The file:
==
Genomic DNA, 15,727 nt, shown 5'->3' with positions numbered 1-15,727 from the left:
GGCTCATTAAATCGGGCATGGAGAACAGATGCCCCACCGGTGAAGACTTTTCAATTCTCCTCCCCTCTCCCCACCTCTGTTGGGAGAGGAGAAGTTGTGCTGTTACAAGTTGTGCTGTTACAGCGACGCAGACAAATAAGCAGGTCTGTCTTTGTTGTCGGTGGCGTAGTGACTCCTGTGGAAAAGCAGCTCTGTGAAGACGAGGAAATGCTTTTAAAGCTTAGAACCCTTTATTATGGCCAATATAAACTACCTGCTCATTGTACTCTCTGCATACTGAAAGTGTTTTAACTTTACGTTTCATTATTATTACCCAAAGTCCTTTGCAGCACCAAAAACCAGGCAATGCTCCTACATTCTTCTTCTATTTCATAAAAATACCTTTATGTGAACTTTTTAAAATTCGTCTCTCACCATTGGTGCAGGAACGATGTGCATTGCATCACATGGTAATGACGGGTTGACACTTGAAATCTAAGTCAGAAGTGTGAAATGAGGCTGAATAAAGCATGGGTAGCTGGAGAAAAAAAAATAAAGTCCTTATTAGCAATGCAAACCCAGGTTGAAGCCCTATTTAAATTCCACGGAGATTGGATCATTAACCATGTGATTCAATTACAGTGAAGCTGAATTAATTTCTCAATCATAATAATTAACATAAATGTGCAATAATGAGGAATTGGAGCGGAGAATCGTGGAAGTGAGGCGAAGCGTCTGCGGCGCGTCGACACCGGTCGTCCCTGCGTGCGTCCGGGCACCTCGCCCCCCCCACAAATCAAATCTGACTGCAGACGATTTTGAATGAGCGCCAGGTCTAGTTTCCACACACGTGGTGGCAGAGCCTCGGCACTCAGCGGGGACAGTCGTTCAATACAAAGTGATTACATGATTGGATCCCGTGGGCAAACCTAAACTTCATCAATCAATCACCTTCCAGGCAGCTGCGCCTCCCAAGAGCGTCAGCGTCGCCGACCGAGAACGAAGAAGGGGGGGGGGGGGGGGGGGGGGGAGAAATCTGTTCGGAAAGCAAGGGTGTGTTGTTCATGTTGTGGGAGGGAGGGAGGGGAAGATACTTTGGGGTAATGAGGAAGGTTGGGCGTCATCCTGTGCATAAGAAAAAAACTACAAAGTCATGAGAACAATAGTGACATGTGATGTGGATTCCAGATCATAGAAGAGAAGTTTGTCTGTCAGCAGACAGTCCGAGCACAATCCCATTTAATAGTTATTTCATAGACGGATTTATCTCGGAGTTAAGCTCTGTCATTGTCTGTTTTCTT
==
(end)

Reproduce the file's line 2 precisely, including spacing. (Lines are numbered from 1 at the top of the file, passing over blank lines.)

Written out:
GGCTCATTAAATCGGGCATGGAGAACAGATGCCCCACCGGTGAAGACTTTTCAATTCTCCTCCCCTCTCCCCACCTCTGTTGGGAGAGGAGAAGTTGTGCTGTTACAAGTTGTGCTGTTACAGCGACGCAGACAAATAAGCAGGTCTGTCTTTGTTGTCGGTGGCGTAGTGACTCCTGTGGAAAAGCAGCTCTGTGAAGACGAGGAAATGCTTTTAAAGCTTAGAACCCTTTATTATGGCCAATATAAACTACCTGCTCATTGTACTCTCTGCATACTGAAAGTGTTTTAACTTTACGTTTCATTATTATTACCCAAAGTCCTTTGCAGCACCAAAAACCAGGCAATGCTCCTACATTCTTCTTCTATTTCATAAAAATACCTTTATGTGAACTTTTTAAAATTCGTCTCTCACCATTGGTGCAGGAACGATGTGCATTGCATCACATGGTAATGACGGGTTGACACTTGAAATCTAAGTCAGAAGTGTGAAATGAGGCTGAATAAAGCATGGGTAGCTGGAGAAAAAAAAATAAAGTCCTTATTAGCAATGCAAACCCAGGTTGAAGCCCTATTTAAATTCCACGGAGATTGGATCATTAACCATGTGATTCAATTACAGTGAAGCTGAATTAATTTCTCAATCATAATAATTAACATAAATGTGCAATAATGAGGAATTGGAGCGGAGAATCGTGGAAGTGAGGCGAAGCGTCTGCGGCGCGTCGACACCGGTCGTCCCTGCGTGCGTCCGGGCACCTCGCCCCCCCCACAAATCAAATCTGACTGCAGACGATTTTGAATGAGCGCCAGGTCTAGTTTCCACACACGTGGTGGCAGAGCCTCGGCACTCAGCGGGGACAGTCGTTCAATACAAAGTGATTACATGATTGGATCCCGTGGGCAAACCTAAACTTCATCAATCAATCACCTTCCAGGCAGCTGCGCCTCCCAAGAGCGTCAGCGTCGCCGACCGAGAACGAAGAAGGGGGGGGGGGGGGGGGGGGGGGAGAAATCTGTTCGGAAAGCAAGGGTGTGTTGTTCATGTTGTGGGAGGGAGGGAGGGGAAGATACTTTGGGGTAATGAGGAAGGTTGGGCGTCATCCTGTGCATAAGAAAAAAACTACAAAGTCATGAGAACAATAGTGACATGTGATGTGGATTCCAGATCATAGAAGAGAAGTTTGTCTGTCAGCAGACAGTCCGAGCACAATCCCATTTAATAGTTATTTCATAGACGGATTTATCTCGGAGTTAAGCTCTGTCATTGTCTGTTTTCTT